Dorothée Perrouin-Verbe awarded Konrad Zweigert Scholarship

August 17, 2017

Dorothée Porrouin-Verbe is a recipient of the Konrad Zweigert Scholarship awarded by the Alumni Association (Verein der Freunde) of the Max Planck Institute for Comparative and International Private Law. The scholarship enables her completion of an intensive two-month research stay at the Institute. Named after former Institute director Konrad Zweigert (1963-1979), the scholarship of the Alumni Association supports the efforts of promising junior researchers hailing from outside Germany.

In the following interview, Dorothée Porrouin-Verbe discusses her research and her stay at the Institute.

Ms. Perrouin-Verbe, what are you currently researching?

Dorothée Perrouin-Verbe

At the moment I am writing my doctoral dissertation. The project allows me to explore the border between contract law and liability for tortious conduct, i.e. between contractual obligations and obligations that arise from tortious acts. In French law there is a problem of differentiating between responsabilité contractuellle and responsabilité délictuelle. I am examining not only the differences but also the similarities and commonalities between damages based on contractual breach and damages for tortious conduct. Additionally, I am looking at all those situations in which a conflict can develop, even in cases where the borders between two claims are ostensibly fixed. Thus, for instance, a third party can incur liability for a contractual breach despite not having been party to the contract. In order to maximize the effectiveness of the project, I am researching the issue comparatively, looking in particular at the distinct ways in which German and French law address the problem.

Why have you chosen to complete a research stay at the Max Planck Institute for Comparative and International Private Law?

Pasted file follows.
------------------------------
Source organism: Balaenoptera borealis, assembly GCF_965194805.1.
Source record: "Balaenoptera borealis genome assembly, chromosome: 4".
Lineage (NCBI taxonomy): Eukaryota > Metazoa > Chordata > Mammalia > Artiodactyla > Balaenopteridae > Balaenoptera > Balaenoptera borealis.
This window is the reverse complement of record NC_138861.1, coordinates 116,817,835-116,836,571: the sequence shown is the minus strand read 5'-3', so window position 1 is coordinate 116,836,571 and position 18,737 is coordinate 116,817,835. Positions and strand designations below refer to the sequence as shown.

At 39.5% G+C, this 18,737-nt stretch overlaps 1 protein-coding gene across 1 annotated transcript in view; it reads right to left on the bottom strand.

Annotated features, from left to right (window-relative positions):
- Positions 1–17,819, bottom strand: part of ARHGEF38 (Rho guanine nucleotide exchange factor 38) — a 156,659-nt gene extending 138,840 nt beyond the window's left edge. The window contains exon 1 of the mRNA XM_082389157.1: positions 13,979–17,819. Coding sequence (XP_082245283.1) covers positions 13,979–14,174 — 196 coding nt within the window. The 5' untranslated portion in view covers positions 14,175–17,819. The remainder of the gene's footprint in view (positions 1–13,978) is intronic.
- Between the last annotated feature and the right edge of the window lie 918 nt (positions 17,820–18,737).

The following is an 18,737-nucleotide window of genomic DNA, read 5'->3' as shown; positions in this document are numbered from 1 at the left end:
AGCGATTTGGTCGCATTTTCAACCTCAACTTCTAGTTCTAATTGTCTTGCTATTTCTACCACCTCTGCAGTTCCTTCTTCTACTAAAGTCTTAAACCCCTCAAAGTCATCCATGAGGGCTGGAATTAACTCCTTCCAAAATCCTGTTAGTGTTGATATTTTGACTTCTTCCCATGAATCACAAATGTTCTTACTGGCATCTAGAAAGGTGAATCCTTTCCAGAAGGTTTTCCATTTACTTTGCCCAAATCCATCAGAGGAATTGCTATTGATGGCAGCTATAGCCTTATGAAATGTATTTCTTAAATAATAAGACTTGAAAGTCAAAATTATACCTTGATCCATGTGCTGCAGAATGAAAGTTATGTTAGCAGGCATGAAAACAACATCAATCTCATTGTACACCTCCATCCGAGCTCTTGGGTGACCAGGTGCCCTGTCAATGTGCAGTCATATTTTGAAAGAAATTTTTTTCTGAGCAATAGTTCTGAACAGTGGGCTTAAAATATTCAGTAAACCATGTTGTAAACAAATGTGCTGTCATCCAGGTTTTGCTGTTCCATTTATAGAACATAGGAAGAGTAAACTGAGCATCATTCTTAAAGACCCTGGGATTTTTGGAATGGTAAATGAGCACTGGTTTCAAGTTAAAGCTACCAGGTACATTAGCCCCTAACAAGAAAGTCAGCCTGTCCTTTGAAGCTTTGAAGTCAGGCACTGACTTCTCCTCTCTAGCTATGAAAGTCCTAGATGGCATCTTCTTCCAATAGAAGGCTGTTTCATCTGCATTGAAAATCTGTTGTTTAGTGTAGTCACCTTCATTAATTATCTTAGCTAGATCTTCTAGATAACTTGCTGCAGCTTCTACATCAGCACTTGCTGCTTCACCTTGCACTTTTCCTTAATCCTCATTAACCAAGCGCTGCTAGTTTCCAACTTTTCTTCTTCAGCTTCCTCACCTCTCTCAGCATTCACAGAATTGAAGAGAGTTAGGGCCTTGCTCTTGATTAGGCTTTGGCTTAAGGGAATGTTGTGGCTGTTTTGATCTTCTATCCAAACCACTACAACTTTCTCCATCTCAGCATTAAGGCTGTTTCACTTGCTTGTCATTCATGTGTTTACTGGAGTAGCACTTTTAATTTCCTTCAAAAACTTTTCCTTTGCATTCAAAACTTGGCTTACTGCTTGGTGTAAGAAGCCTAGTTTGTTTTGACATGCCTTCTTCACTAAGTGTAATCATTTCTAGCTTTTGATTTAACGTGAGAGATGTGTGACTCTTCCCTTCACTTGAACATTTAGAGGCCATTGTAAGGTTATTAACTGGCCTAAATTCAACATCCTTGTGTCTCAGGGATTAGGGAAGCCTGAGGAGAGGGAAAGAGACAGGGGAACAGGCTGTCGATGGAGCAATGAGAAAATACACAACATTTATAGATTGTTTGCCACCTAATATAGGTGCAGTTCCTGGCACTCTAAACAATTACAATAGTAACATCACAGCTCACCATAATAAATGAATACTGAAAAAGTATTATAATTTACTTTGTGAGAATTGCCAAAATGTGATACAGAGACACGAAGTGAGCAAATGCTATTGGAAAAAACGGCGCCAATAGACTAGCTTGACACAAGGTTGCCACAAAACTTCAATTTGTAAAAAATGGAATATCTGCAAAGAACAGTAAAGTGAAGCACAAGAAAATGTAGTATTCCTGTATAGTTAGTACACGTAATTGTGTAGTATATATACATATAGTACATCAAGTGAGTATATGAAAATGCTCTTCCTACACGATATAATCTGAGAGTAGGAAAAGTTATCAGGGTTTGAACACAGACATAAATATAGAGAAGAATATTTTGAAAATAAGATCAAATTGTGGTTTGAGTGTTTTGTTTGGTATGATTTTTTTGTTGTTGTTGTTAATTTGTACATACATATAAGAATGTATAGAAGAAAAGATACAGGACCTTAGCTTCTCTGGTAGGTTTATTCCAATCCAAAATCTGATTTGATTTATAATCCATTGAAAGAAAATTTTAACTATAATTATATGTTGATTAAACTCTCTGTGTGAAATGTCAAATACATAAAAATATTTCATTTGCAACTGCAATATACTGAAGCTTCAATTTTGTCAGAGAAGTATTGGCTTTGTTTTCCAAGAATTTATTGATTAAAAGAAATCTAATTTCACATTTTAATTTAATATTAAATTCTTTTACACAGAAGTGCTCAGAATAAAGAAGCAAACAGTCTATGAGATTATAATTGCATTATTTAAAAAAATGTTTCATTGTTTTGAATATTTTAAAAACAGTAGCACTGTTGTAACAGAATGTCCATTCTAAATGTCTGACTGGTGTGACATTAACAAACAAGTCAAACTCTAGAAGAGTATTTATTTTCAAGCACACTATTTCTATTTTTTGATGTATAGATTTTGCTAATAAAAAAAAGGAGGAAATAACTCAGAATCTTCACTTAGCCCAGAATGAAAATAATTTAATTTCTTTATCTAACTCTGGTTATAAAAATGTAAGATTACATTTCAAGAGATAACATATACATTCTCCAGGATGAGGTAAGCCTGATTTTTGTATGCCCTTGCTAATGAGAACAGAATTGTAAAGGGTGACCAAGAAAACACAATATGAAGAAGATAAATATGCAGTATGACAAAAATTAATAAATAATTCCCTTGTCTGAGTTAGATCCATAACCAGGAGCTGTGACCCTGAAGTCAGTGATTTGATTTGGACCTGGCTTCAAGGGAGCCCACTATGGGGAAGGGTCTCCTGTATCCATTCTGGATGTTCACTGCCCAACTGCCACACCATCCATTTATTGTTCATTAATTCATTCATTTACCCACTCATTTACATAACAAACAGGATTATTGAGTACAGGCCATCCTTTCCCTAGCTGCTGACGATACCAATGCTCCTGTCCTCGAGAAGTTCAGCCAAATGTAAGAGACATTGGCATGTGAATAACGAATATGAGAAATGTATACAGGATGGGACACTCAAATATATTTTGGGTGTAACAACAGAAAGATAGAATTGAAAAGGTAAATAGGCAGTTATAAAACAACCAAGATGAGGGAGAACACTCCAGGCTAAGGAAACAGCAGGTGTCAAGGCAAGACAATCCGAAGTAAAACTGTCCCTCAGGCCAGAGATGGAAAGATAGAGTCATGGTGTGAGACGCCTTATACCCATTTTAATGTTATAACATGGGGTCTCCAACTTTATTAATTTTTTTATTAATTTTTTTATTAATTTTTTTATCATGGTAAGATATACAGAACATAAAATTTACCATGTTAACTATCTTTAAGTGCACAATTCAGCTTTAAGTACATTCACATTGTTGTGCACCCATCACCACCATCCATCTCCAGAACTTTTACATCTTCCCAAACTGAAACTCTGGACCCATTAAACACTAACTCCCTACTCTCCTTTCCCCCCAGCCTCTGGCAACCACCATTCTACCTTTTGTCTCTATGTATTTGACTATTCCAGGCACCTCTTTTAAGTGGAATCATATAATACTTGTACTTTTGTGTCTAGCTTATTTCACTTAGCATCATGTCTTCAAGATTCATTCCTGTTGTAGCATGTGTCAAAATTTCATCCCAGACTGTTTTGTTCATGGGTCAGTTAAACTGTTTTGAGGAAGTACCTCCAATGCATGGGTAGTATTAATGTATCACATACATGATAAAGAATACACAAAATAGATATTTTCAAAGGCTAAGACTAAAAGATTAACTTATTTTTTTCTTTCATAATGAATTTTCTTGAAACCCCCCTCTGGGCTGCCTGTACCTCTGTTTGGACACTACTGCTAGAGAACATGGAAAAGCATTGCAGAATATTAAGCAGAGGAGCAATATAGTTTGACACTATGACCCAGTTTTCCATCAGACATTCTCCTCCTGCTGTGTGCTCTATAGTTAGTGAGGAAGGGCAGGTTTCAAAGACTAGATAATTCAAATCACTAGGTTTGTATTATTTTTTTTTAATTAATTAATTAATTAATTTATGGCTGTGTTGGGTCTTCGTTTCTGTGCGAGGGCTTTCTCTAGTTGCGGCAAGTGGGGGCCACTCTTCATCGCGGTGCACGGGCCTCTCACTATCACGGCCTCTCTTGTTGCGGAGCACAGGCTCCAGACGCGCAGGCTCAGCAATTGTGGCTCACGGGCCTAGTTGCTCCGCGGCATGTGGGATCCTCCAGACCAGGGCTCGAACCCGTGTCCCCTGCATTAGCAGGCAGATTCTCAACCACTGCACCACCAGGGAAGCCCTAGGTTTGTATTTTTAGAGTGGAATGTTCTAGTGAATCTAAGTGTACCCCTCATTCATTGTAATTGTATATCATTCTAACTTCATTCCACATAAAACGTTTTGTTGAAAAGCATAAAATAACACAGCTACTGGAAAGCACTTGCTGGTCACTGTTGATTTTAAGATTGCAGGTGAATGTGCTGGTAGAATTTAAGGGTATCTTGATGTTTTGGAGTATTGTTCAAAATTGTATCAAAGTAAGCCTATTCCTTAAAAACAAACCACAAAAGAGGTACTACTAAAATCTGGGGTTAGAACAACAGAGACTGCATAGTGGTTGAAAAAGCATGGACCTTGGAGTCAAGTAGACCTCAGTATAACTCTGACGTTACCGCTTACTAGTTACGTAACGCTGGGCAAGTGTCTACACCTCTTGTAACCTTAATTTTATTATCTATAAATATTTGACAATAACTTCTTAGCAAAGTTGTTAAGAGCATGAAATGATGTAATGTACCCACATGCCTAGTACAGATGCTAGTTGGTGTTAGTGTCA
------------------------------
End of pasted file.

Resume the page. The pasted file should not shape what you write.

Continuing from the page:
The first reason for my coming is that comparative law is a focus of my research and the Institute is one of the world's leading centres for comparative inquiry in the field of private law. In addition, the library at the Max Planck Institute offers comprehensive literature not only on comparative law but also on French law and, of course, on German law. Some of these texts were not accessible to me in France, yet they are extremely useful for my research. The second reason is my love of Germany. As a child and then as a teenager, I came to know the German language and travelled to Germany many times. My family has a number of connections with Germany as in 1964 my grandfather, who was mayor in the town of my birth, built a strong partnership with the city of Glinde, in the vicinity of Hamburg. Later, when I was a law student, I took part in the Erasmus program and lived for several years in Münster learning about German law. Thus it makes me very happy to once again live and work in Germany for these two months, and to experience the city of Hamburg.

What makes the Institute library so special in your view?

The library at the Institute is characterized by the openness of the researchers and by the reputation of the private law research that is conducted within its walls. When I work here, I am surrounded by doctoral students and researchers from many different countries. This gives me the chance to enter valuable discussions and learn about different legal systems.

How would you describe the atmosphere at the Institute? Are there opportunities to exchange ideas with other guest researchers and the academic staff?

Everyone is very friendly and many friendships have developed with other guests. I feel comfortable here because the library is a very pleasant place to work. I can spend the entire day in focused research and in the evening enjoy the city with other guests. Is there a spot at the Institute that you are particularly fond of? Someplace where you can, for example, delve deeply into a book or your thoughts? My workspace in the library is ideal for reading and thinking.

Other Interesting Articles

Go to Editor View